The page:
Osteoporosis is a condition where a person has low bone mass due to loss off bone or the lack of production of bone, or both. It is a condition known as the "silent thief", as the condition can progress over years undetected and when a fracture occurs, and it is too late to get treatment. According to Osteoporosis Canada, it is estimated that 2 million Canadians are affected by osteoporosis with 1 in 3 women and 1 in 5 men suffering from an osteoporotic fracture in their lifetime.
Risk Factors for Osteoporosis
The government of Canada public health lists the following risk factors:
Younger adults (age < 50 years):
A bone density test is the only test that can diagnose osteoporosis before a broken bone occurs. This test helps to estimate the density of your bones and your chance of breaking a bone. NOF recommends a bone density test of the hip and spine by a central DXA machine to diagnose osteoporosis. DXA stands for dual energy x-ray absorptiometry.
The National Osteoporosis Foundation recommends you get a bone density test if you break a bone after the age of 50, if you are a postmenopausal women under the age of 65 with risk factors, if you are a man between 50-69 with risk factors. Women over 65 and men over 70 are also candidates for the test.
Consequences of Osteoporosis
Fracture is the biggest risk for people with osteoporosis. An astounding 80% of fractures in people over 50 years of age are contributed to osteoporosis. The most common areas to fracture are the spine, shoulder, wrist and hip.
Hip fractures are common, with roughly 70% to 90% of the 30,000 of them a year in Canada, contributed to osteoporosis. 28% of women and 37% of men who suffer a hip fracture will die within one year and also have a 50% chance of another hip fracture within 5 years.
Spinal fractures also contribute to a lot of disability. The pain and loss of mobility has a direct impact on quality of life. Spinal fractures have a 20% re-occurrence rate in the first year, causing progressive spinal deformity and lack of mobility.
Treatment for Osteoporosis
No single cause for osteoporosis has been identified but there are a number of preventative things you can do. Peak bone mass is achieved for women at the age of 16-20 and for men at the age of 20-25. This means building strong healthy bones during childhood and adolescence is essential to help avoid osteoporosis as an adult. Osteoporosis has been called a "pediatric disease with geriatric consequences".
Diet is an essential start in the prevention of osteoporosis. Calcium rich foods are essential for your body to create bone mass. How much calcium do we need? Dietary guidelines state that age 19 to 50 you require 1000 mg, age 50 plus you require 1500 mg, and pregnant or lactating women require 1000 mg.
Calcium rich foods include dairy products and green leafy vegetables. If you can't consume dairy products, try calcium fortified almond or soy milk. Canned salmon or tuna is also a great source of calcium. According to the National Osteoporosis Foundation "Recent research has found that olive oil, soy beans, blueberries and foods rich in omega-3s, like fish oil and flaxseed oil may also have bone boosting benefits. While additional research is needed before the link between these foods and bone health can definitively be made, the many overall health benefits of these foods make them excellent choices to add to your diet".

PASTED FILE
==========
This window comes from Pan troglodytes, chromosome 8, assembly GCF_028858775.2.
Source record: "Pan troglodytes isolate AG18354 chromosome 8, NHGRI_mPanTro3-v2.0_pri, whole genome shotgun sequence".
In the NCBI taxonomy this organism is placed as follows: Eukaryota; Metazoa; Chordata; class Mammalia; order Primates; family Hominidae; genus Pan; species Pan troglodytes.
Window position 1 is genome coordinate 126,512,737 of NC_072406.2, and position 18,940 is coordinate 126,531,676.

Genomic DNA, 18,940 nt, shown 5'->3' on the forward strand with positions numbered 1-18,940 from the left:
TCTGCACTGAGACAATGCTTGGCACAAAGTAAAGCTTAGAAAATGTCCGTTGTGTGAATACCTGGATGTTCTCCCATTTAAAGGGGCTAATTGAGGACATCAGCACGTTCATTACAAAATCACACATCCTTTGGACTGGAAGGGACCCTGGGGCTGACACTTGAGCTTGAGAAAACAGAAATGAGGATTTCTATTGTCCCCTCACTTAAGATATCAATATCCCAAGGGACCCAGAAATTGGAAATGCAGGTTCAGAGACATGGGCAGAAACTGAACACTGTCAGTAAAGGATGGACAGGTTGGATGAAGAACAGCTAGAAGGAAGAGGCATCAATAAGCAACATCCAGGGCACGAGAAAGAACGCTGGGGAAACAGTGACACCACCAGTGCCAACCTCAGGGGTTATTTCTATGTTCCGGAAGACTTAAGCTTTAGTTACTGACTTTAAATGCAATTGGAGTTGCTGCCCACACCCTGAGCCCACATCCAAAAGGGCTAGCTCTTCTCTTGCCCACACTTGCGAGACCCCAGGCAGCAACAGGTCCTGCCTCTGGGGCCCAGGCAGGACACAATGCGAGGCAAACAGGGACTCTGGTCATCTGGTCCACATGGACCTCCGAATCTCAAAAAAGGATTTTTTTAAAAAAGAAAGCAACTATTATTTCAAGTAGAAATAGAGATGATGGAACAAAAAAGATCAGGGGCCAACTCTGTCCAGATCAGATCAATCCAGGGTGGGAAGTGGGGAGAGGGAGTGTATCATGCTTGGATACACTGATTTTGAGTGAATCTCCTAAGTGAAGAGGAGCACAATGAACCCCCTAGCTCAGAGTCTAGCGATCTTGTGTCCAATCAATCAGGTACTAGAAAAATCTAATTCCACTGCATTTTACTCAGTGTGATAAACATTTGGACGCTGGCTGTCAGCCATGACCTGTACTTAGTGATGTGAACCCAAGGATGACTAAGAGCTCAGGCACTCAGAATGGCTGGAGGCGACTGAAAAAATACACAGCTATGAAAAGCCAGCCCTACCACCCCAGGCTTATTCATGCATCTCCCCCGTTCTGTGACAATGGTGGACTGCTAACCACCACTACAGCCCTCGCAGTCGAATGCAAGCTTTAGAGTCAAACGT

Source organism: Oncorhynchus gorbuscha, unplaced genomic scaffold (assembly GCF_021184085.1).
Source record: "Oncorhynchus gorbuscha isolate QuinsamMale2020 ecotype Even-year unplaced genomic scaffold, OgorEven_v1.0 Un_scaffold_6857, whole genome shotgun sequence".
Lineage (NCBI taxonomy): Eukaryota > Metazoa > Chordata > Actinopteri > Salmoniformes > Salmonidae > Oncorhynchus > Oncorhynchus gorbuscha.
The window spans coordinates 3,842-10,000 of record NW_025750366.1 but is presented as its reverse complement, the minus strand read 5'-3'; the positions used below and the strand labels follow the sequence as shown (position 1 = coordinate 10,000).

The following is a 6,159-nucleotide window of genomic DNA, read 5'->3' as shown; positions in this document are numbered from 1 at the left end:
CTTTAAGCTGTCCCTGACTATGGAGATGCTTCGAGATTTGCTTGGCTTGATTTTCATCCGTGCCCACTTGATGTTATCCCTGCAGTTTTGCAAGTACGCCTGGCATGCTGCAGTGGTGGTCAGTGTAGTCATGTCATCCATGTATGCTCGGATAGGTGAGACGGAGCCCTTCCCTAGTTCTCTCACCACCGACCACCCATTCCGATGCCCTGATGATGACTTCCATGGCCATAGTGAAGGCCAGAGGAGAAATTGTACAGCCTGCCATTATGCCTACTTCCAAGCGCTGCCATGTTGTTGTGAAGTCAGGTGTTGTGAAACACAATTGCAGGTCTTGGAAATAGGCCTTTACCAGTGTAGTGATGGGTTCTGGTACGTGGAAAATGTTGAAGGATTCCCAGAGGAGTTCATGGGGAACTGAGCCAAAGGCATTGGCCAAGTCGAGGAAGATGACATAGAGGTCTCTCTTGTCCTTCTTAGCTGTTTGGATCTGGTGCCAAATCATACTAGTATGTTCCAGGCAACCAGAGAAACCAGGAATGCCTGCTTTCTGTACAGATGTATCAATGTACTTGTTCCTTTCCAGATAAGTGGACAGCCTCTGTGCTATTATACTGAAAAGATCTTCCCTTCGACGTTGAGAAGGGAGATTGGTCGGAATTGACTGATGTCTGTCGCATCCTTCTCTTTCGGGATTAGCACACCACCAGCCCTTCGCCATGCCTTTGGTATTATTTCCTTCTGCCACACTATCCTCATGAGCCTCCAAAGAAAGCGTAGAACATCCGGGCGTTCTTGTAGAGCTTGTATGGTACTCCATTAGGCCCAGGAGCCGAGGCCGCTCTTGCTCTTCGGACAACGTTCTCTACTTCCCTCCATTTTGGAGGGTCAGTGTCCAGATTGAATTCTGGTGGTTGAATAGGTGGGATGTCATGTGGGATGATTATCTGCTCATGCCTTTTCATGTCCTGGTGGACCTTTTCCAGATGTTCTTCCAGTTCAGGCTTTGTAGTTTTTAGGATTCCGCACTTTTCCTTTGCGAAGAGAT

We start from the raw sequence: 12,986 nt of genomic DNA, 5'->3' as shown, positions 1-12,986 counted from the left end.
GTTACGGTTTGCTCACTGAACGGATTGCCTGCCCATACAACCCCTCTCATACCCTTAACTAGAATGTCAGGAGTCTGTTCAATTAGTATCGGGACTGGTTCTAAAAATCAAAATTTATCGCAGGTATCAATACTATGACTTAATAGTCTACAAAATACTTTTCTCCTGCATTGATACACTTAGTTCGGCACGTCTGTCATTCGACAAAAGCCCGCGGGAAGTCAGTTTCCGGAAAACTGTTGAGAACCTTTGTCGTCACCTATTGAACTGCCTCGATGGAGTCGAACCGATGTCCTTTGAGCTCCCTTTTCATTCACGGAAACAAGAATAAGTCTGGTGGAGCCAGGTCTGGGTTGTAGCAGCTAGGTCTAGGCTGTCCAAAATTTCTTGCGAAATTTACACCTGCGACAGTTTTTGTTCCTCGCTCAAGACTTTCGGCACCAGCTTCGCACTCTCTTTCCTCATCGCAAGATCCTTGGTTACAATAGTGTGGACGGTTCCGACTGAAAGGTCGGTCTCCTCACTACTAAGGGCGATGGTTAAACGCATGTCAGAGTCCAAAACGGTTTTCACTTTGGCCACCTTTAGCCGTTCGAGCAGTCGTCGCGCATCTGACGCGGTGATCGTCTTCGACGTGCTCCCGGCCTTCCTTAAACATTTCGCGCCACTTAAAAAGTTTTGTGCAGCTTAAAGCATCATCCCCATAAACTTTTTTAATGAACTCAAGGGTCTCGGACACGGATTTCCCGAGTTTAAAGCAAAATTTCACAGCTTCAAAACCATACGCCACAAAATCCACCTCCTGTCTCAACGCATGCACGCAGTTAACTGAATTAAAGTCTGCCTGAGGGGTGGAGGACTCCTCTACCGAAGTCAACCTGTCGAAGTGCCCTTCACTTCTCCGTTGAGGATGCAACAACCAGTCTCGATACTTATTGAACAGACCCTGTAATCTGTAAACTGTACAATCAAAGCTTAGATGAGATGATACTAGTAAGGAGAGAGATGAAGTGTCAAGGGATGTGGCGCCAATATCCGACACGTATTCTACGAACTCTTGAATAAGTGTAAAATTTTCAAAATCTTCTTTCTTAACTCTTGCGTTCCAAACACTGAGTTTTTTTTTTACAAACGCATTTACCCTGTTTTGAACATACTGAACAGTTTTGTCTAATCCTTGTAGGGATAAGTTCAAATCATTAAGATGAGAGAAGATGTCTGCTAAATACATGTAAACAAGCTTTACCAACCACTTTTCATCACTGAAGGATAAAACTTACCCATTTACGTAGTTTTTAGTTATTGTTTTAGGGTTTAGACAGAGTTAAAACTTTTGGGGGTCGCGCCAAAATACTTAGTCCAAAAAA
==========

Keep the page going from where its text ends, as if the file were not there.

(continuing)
Foods that should be avoided in excess include caffeine, alcohol, wheat bran, soft drinks, and high protein diets.
A nutritional guideline resource can be found at https://www.nof.org/healthy-bones-guide/
In childhood and adolescence, exercise will stimulate the body to create more bone mass. In adulthood, exercises help in the prevention of further bone loss but unfortunately has minimal effect of producing more bone mass. However, it is never too late to start exercising. It is important to consult with your healthcare provider to determine your limitations with an exercise program. This is very important if you have cardiovascular conditions. Research shows that weight bearing exercises are the best for osteoporosis. There is low impact and high impact type weight bearing exercise. Low impact include: Tai Chi, Palates, yoga, walking, stair stepper, and glider workouts. High impact include: aerobics, running, dancing, racquet sports, weight lifting and climbing stairs.
There are many other benefits to exercise as it also helps with muscle strength and balance which directly helps to prevent falls.
Osteoporosis medications slow down the breaking down of bone. Bones naturally break down and re-build, but as we get older the rebuilding of bone can't keep up with the break down.
Bisphosphonates are the most common medications prescribed for osteoporosis treatment. These include:
Your doctor might also prescribe different medications depending on your kidney function, hormonal levels, and if you are using steroid medications.
Osteoporosis is "The Silent Thief". Children and adolescents need calcium rich balanced diets to help grow strong bones. As adults we need to keep active with weight bearing exercises and work outs that promote the preservation of strength and balance to help reduce fall risks. Avoid smoking, excess alcohol along with a healthy diet. If you have risk factors for osteoporosis, contact your medical doctor for possible bone density screening and treatment.
Activity fact: Fractures from osteoporosis are more common than heart attack, stroke and breast cancer combined! Get active and keep strong.